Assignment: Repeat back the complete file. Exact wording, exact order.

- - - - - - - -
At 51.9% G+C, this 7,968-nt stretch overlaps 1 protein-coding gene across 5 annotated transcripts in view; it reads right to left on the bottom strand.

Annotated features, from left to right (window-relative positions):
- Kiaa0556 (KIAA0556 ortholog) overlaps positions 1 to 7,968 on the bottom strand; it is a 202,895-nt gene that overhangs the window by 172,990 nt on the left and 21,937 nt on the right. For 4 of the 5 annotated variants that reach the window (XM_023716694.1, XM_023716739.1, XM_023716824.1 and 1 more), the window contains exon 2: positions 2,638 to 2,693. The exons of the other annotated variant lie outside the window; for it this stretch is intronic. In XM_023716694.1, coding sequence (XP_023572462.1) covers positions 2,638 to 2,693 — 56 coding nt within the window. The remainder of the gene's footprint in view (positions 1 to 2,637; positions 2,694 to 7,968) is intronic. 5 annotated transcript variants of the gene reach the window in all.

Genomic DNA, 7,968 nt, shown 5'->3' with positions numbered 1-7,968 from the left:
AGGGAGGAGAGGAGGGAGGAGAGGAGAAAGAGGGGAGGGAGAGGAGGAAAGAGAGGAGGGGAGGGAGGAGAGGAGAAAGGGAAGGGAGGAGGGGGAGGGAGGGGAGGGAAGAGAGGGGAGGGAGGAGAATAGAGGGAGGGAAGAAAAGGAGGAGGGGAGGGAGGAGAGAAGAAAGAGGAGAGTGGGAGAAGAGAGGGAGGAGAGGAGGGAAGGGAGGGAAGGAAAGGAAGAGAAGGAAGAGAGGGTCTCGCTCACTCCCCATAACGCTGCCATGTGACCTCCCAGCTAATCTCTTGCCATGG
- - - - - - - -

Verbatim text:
At 51.9% G+C, this 7,968-nt stretch overlaps 1 protein-coding gene across 5 annotated transcripts in view; it reads right to left on the bottom strand.

Annotated features, from left to right (window-relative positions):
- Kiaa0556 (KIAA0556 ortholog) overlaps positions 1 to 7,968 on the bottom strand; it is a 202,895-nt gene that overhangs the window by 172,990 nt on the left and 21,937 nt on the right. For 4 of the 5 annotated variants that reach the window (XM_023716694.1, XM_023716739.1, XM_023716824.1 and 1 more), the window contains exon 2: positions 2,638 to 2,693. The exons of the other annotated variant lie outside the window; for it this stretch is intronic. In XM_023716694.1, coding sequence (XP_023572462.1) covers positions 2,638 to 2,693 — 56 coding nt within the window. The remainder of the gene's footprint in view (positions 1 to 2,637; positions 2,694 to 7,968) is intronic. 5 annotated transcript variants of the gene reach the window in all.

Genomic DNA, 7,968 nt, shown 5'->3' with positions numbered 1-7,968 from the left:
AGGGAGGAGAGGAGGGAGGAGAGGAGAAAGAGGGGAGGGAGAGGAGGAAAGAGAGGAGGGGAGGGAGGAGAGGAGAAAGGGAAGGGAGGAGGGGGAGGGAGGGGAGGGAAGAGAGGGGAGGGAGGAGAATAGAGGGAGGGAAGAAAAGGAGGAGGGGAGGGAGGAGAGAAGAAAGAGGAGAGTGGGAGAAGAGAGGGAGGAGAGGAGGGAAGGGAGGGAAGGAAAGGAAGAGAAGGAAGAGAGGGTCTCGCTCACTCCCCATAACGCTGCCATGTGACCTCCCAGCTAATCTCTTGCCATGG